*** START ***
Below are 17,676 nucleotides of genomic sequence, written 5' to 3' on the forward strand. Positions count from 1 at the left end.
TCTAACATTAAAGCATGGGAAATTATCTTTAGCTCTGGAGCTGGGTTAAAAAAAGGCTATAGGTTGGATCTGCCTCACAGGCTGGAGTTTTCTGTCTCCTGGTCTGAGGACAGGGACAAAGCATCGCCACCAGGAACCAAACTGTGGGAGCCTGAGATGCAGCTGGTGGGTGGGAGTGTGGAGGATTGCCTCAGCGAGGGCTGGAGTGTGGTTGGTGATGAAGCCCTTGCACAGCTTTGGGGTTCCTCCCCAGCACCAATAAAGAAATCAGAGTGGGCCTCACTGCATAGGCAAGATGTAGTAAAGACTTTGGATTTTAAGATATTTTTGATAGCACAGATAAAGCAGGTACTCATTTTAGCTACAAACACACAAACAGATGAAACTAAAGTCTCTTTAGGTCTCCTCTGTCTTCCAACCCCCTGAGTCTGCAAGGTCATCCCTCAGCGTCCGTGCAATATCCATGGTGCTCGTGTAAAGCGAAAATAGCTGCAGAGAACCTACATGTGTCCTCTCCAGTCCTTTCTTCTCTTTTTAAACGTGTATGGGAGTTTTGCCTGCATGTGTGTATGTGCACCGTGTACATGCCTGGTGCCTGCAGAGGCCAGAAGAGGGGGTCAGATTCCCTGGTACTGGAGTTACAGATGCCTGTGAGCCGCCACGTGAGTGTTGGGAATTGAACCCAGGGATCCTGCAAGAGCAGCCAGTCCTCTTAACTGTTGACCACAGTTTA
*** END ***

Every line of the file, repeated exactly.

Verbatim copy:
Below are 17,676 nucleotides of genomic sequence, written 5' to 3' on the forward strand. Positions count from 1 at the left end.
TCTAACATTAAAGCATGGGAAATTATCTTTAGCTCTGGAGCTGGGTTAAAAAAAGGCTATAGGTTGGATCTGCCTCACAGGCTGGAGTTTTCTGTCTCCTGGTCTGAGGACAGGGACAAAGCATCGCCACCAGGAACCAAACTGTGGGAGCCTGAGATGCAGCTGGTGGGTGGGAGTGTGGAGGATTGCCTCAGCGAGGGCTGGAGTGTGGTTGGTGATGAAGCCCTTGCACAGCTTTGGGGTTCCTCCCCAGCACCAATAAAGAAATCAGAGTGGGCCTCACTGCATAGGCAAGATGTAGTAAAGACTTTGGATTTTAAGATATTTTTGATAGCACAGATAAAGCAGGTACTCATTTTAGCTACAAACACACAAACAGATGAAACTAAAGTCTCTTTAGGTCTCCTCTGTCTTCCAACCCCCTGAGTCTGCAAGGTCATCCCTCAGCGTCCGTGCAATATCCATGGTGCTCGTGTAAAGCGAAAATAGCTGCAGAGAACCTACATGTGTCCTCTCCAGTCCTTTCTTCTCTTTTTAAACGTGTATGGGAGTTTTGCCTGCATGTGTGTATGTGCACCGTGTACATGCCTGGTGCCTGCAGAGGCCAGAAGAGGGGGTCAGATTCCCTGGTACTGGAGTTACAGATGCCTGTGAGCCGCCACGTGAGTGTTGGGAATTGAACCCAGGGATCCTGCAAGAGCAGCCAGTCCTCTTAACTGTTGACCACAGTTTA